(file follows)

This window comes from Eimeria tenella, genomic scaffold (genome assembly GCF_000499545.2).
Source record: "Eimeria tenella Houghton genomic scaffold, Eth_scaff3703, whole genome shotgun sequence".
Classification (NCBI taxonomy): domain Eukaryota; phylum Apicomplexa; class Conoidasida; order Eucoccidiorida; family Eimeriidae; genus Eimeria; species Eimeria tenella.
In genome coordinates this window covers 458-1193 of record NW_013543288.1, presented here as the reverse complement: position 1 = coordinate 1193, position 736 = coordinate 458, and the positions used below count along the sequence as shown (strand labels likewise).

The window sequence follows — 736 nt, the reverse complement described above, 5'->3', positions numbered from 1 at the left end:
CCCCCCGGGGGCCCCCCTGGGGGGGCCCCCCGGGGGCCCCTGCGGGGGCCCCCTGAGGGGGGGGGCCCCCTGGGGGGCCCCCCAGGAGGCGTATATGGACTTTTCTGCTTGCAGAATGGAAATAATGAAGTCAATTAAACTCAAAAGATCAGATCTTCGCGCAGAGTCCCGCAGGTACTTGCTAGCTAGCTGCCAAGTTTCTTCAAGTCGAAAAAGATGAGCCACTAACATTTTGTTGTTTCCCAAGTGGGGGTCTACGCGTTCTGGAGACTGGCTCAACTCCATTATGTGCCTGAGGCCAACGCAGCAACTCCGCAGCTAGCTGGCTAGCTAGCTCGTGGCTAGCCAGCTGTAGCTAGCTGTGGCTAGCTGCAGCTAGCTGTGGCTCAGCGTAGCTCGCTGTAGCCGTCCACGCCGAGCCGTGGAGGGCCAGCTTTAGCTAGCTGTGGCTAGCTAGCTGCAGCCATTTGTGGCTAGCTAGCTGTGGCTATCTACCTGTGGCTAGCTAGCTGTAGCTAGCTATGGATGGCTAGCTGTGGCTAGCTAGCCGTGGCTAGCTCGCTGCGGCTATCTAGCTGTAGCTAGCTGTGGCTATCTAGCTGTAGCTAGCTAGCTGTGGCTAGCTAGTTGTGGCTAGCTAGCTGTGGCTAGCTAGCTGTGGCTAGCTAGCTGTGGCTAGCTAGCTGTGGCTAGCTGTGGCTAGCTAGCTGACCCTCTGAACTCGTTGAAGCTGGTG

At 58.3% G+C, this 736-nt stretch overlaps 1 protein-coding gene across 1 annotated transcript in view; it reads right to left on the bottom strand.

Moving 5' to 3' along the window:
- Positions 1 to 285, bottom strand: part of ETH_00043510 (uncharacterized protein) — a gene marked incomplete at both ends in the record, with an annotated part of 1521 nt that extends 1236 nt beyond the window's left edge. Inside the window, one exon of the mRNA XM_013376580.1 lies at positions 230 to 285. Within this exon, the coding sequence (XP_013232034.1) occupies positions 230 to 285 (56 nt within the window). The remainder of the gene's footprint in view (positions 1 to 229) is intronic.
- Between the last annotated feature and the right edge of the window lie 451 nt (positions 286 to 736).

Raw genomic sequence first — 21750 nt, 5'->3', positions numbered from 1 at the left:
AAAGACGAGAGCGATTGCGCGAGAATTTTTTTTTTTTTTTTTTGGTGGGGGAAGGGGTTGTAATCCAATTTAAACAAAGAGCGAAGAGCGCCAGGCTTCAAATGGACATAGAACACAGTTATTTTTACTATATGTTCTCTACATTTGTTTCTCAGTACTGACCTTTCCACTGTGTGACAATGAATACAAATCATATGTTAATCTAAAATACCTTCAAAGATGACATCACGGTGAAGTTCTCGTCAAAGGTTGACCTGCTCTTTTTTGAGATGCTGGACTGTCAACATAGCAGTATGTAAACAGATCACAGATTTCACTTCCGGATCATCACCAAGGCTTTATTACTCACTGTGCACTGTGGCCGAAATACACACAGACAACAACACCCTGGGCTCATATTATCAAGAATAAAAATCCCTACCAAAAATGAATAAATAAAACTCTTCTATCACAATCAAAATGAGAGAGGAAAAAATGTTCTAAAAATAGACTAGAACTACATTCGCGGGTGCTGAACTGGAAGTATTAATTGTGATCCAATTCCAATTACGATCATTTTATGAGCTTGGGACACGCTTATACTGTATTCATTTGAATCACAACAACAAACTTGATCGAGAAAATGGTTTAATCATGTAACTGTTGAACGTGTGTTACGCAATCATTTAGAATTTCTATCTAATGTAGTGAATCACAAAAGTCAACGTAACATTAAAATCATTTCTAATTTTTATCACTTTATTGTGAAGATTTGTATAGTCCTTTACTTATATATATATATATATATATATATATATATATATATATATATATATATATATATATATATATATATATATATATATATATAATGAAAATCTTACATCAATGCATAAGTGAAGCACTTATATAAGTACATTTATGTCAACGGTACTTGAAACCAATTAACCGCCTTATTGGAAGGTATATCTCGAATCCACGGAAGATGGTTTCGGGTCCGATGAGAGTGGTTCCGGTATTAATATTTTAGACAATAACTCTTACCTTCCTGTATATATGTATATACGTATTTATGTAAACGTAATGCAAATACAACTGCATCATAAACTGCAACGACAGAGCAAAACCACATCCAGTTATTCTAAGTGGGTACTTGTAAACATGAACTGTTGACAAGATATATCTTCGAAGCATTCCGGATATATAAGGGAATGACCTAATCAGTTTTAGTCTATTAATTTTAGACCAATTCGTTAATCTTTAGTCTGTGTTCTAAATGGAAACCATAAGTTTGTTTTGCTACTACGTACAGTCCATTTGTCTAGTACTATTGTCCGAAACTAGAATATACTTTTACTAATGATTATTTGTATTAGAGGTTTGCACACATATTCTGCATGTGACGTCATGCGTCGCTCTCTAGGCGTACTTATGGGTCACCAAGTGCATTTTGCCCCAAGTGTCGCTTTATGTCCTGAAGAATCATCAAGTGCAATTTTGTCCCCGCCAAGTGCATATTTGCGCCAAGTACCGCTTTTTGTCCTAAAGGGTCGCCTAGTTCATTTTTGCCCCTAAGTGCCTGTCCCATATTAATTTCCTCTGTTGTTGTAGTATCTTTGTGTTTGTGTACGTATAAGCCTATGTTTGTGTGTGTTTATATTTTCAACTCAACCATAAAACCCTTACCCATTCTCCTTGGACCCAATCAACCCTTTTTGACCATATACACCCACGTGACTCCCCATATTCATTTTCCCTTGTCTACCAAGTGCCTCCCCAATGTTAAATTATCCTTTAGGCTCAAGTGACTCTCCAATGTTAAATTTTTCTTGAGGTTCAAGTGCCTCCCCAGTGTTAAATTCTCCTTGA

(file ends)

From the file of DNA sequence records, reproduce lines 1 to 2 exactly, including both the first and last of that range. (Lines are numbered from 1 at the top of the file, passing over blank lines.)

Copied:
This window comes from Eimeria tenella, genomic scaffold (genome assembly GCF_000499545.2).
Source record: "Eimeria tenella Houghton genomic scaffold, Eth_scaff3703, whole genome shotgun sequence".